US 4388130 A
A new and different package and method for making same for the display and handling of delicate foil art, such package having members including a backboard upon which foil art is affixed, a front mat placed thereover, a stiff plastic film disposed on top of the mat covering the foil art, and a shrink wrapping applied around the above.
1. The method of producing an improved package for the display and handling of foil art comprising the steps of:
determining the size of said foil art;
providing a backboard longer and wider than the size of said foil art said backboard having a thickness of at least 14 ply;
positioning said foil art and said backboard, leaving margins around all the sides of said foil art;
adhering said foil art to said backboard by adhesive;
providing a mat of the same size as said backboard, said mat having an aperture centrally defined therein slightly smaller than the size of said foil art;
positioning said mat over said backboard so that said aperture is above said foil art with a portion of said mat covering the edges of said foil art;
adhering said mat to said backboard;
providing a stiff plastic film of at least 10 mils in thickness of the approximate size of said backboard;
positioning said plastic film to contact said mat above said foil art;
putting said resulting backboard, foil art, mat, and stiff plastic film sandwich provided above into an approximately 75 gauge shrinkwrap envelope of clear chemically-compatible material; to said stiff plastic film;
sealing the edges of said shrinkwrap;
positioning the resulting shrinkwrap covered package on a ledge in a heat tunnel;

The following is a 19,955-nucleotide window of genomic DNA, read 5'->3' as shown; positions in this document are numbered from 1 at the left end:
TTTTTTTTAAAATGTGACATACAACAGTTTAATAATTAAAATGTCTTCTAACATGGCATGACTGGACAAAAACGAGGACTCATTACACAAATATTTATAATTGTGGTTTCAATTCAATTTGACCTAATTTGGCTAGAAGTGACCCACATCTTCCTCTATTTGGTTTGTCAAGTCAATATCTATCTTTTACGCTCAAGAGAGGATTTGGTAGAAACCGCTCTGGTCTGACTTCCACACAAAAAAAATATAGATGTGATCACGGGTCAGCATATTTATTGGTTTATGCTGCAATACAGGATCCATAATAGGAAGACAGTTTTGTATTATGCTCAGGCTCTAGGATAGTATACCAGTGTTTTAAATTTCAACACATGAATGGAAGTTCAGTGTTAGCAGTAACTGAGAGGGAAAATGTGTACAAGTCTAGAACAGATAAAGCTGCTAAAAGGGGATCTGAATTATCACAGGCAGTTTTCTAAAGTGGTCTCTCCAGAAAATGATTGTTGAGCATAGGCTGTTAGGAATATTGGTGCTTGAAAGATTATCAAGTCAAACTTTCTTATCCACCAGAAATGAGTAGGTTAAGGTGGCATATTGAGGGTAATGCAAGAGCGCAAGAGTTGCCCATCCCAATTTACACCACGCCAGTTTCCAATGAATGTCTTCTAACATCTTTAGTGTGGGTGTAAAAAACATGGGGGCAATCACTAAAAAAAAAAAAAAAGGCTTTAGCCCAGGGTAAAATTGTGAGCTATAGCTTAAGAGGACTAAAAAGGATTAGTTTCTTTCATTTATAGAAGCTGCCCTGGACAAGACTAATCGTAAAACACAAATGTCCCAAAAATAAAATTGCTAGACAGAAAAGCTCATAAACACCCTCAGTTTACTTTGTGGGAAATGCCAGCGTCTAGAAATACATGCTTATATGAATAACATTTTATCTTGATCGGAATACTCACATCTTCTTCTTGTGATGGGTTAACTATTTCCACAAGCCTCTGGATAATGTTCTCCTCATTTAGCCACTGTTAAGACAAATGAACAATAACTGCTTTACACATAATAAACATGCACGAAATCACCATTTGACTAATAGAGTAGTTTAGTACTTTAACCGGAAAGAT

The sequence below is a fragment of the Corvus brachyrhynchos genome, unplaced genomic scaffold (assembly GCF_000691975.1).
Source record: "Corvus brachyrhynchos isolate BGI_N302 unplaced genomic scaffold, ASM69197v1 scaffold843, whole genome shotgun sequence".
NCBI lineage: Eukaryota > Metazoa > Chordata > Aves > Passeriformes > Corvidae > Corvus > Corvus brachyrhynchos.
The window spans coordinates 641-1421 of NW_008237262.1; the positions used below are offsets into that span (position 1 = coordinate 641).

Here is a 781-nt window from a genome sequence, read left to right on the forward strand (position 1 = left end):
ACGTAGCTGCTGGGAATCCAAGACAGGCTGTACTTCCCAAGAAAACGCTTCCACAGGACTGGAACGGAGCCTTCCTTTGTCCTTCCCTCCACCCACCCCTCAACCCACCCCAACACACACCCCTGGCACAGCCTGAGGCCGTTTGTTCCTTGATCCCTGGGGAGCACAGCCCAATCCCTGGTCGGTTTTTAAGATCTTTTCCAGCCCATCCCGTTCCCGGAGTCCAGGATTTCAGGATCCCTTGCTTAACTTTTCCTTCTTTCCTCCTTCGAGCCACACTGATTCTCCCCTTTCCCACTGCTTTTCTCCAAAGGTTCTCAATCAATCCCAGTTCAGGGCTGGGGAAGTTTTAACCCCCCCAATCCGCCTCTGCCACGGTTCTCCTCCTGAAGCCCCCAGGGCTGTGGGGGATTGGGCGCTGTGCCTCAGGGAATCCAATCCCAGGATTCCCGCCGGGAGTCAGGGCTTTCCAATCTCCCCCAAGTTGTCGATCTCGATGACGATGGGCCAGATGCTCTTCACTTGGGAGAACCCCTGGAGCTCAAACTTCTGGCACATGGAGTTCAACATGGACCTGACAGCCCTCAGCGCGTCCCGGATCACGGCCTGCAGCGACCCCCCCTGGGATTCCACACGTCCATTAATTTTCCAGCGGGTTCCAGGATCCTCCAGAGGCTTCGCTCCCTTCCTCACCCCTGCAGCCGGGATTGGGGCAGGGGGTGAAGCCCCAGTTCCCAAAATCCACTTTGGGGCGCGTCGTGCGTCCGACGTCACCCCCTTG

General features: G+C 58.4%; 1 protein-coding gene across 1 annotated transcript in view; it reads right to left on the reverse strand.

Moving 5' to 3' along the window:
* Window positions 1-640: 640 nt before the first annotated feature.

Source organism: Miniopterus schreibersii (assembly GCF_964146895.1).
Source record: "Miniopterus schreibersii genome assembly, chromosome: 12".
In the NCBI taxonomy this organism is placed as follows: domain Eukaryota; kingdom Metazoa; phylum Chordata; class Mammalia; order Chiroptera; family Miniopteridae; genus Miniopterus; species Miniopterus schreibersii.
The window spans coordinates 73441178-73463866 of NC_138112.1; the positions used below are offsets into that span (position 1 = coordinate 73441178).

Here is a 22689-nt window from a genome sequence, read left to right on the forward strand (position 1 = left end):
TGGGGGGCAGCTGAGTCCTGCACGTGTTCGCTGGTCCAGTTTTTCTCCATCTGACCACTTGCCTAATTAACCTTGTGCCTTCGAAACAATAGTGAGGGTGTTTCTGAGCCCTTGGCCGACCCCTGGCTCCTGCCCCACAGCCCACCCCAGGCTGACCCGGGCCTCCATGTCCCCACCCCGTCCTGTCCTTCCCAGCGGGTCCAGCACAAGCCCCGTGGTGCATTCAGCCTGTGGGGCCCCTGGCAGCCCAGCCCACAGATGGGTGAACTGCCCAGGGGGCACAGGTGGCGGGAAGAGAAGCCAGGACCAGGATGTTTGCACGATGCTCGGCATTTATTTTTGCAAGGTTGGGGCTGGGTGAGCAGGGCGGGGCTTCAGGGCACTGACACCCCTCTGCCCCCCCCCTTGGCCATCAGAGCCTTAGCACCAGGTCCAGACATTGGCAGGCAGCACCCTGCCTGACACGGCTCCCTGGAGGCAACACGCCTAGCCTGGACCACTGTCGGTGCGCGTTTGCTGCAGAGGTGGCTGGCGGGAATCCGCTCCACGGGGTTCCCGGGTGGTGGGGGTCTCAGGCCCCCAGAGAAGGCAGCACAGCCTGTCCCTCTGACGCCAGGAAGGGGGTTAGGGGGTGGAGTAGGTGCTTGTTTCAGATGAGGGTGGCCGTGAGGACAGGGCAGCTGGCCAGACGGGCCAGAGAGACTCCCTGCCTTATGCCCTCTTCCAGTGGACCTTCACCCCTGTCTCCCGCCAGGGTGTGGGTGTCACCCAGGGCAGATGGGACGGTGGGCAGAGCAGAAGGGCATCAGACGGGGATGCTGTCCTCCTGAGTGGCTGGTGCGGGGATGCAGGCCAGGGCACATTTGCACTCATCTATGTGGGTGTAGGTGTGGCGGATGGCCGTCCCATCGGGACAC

heating lightly said shrinkwrap causing slow shrinkage of said wrap;
rolling said sandwich package under a first hot roller to remove the air from therein;
heating said shrinkwrapping to cause said shrinkwrapping to shrink tightly around said sandwich package; and
rolling said sandwich package under a second hot roller to iron any wrinkles remaining in said shrinkwrap.
providing a mat of the same size as said backboard having an aperture defined therein of the approximate size of said foil art;
adhering said mat to said backboard so that said aperture is above said foil art; and
positioning said plastic film to contact said mat above said foil art.
This application is a divisional application of my previously filed application under the same title Ser. No. 174,497 filed Aug. 1, 1980, abandoned.
1. Field of the Invention
The structure and method of this invention relate to the packaging of printed pictorial material and more particularly to a double layer transparent protective packaging for foil art.
2. Description of the Prior Art